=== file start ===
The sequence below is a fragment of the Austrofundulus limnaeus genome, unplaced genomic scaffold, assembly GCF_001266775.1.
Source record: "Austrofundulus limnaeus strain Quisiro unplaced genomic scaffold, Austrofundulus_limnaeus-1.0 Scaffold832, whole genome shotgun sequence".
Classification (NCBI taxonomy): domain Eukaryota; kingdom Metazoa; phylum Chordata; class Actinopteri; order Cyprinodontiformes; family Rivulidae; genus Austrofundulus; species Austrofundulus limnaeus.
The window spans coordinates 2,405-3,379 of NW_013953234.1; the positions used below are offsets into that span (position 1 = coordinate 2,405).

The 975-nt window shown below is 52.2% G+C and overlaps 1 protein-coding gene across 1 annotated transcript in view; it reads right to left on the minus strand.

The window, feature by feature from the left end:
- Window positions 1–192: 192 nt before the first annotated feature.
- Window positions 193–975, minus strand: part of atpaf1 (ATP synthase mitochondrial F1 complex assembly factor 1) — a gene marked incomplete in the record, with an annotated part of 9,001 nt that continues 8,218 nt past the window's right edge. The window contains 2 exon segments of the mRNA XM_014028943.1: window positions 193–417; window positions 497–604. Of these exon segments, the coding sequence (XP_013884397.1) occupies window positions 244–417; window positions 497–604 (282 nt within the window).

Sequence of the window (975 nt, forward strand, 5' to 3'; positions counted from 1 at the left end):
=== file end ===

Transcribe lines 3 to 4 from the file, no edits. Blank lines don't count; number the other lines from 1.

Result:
Classification (NCBI taxonomy): domain Eukaryota; kingdom Metazoa; phylum Chordata; class Actinopteri; order Cyprinodontiformes; family Rivulidae; genus Austrofundulus; species Austrofundulus limnaeus.
The window spans coordinates 2,405-3,379 of NW_013953234.1; the positions used below are offsets into that span (position 1 = coordinate 2,405).